• Risks vary from region to region

    CFOs overall see the uncertain outlook for emerging markets as the biggest risk to their business, closely followed by high unemployment and weak consumer demand. Increasing tensions between Russia and the West and softer growth in China are not far behind.

    Interestingly, terrorism is well down the list, level with natural disasters – suggesting perhaps that it is now factored in by business as part of the normal order of things.

    Despite concerns about the outlook for emerging markets, it is important to take a long-term view and remain committed to these economies, despite their recent weakening. Annette Kimmitt, EY Asia-Pacific Accounts Leader, argues that slowing growth in China, in particular, should not be a matter of great concern.

    “Growth has come down slightly, but China still represents a significant opportunity,” she says. “As China transforms itself to a more consumer-led economy, there will be significant opportunities for companies that have made long-term investments in the region.”

  • IT tops capital expenditure priorities

    Asked about their top priorities for capital expenditure, CFO Council members point to IT as their number one area of focus. New equipment, upgrades of existing assets and R&D also feature prominently.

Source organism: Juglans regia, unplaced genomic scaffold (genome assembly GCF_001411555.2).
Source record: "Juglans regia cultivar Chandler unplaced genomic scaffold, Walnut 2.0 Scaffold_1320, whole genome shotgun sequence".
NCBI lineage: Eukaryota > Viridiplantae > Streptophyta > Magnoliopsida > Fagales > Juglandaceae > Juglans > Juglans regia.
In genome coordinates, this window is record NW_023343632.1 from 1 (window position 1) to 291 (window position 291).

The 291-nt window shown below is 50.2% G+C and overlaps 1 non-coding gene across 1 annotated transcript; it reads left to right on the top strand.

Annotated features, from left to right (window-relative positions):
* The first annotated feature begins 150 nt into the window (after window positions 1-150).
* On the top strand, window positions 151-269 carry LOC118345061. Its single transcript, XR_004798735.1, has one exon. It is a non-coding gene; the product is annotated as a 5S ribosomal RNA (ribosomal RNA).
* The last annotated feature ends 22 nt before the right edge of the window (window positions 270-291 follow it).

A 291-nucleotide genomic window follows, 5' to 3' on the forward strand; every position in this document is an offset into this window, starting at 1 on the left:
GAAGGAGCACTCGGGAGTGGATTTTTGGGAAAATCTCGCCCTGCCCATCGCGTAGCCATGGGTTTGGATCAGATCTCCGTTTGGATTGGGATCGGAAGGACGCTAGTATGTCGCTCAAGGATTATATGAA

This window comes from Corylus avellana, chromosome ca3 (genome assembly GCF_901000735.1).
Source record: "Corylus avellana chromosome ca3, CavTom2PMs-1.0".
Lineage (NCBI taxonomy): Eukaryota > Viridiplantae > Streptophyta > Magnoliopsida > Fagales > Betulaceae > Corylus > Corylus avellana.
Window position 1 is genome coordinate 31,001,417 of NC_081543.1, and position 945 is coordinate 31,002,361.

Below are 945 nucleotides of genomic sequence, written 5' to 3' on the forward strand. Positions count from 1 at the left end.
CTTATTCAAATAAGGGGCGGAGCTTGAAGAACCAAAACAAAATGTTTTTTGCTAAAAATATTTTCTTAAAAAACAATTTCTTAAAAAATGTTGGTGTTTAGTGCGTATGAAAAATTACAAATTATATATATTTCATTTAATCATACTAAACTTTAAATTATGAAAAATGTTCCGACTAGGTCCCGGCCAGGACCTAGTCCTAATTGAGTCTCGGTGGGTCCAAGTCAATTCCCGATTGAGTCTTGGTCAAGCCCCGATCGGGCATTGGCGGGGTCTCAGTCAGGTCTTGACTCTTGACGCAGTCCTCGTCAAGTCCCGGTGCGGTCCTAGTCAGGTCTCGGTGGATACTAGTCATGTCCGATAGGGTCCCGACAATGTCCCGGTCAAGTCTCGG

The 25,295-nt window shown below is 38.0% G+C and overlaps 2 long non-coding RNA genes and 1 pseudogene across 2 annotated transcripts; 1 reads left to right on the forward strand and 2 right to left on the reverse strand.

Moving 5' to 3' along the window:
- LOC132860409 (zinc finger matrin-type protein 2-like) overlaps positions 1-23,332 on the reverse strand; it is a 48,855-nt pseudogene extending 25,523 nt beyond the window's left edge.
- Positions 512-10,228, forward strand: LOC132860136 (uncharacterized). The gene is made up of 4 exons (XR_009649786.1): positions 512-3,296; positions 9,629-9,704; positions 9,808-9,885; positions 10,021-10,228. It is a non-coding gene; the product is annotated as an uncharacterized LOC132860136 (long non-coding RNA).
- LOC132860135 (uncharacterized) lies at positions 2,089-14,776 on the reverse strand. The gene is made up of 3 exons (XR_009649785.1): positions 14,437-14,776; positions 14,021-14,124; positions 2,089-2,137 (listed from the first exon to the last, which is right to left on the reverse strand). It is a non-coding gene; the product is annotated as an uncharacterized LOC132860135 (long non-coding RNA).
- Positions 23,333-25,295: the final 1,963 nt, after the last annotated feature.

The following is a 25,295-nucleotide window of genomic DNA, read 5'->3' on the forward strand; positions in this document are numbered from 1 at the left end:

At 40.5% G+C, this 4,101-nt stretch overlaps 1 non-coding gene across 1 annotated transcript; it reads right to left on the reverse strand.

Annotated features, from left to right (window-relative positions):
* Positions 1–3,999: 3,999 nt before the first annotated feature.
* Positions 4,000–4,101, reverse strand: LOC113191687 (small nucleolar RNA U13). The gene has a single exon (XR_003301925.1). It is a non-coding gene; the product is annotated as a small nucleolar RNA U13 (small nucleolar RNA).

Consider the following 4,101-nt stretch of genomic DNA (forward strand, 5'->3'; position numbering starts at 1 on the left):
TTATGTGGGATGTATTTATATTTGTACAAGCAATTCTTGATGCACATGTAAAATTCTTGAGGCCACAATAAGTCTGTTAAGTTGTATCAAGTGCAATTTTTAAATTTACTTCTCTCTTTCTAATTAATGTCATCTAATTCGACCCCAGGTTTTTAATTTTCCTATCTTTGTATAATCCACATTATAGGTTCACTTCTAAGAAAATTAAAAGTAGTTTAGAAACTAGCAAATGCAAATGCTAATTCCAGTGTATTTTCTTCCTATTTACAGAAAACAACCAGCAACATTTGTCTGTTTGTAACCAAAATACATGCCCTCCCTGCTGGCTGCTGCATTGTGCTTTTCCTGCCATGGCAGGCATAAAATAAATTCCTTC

Property and new manufacturing plants come toward the bottom of the list. This all adds to the impression that companies are seeking to take advantage of the recovery by boosting efficiency, within continued cost constraints, rather than investing in new physical capacity.

    There are a number of reasons for the importance of IT spending. Mr. McGrath highlights big data and digitization.

    “In the past two years, more data has been created than in the history of mankind and that's expected to continue to increase. Companies are looking at how they create better customer experiences, better insights through data analytics, and less of a focus on legacy transaction process systems.”

    Why it's right for digital to be an investment priority for CFOs

    Digital technology has transformed many companies and industries in the last few years, and the second tidal wave of change is coming.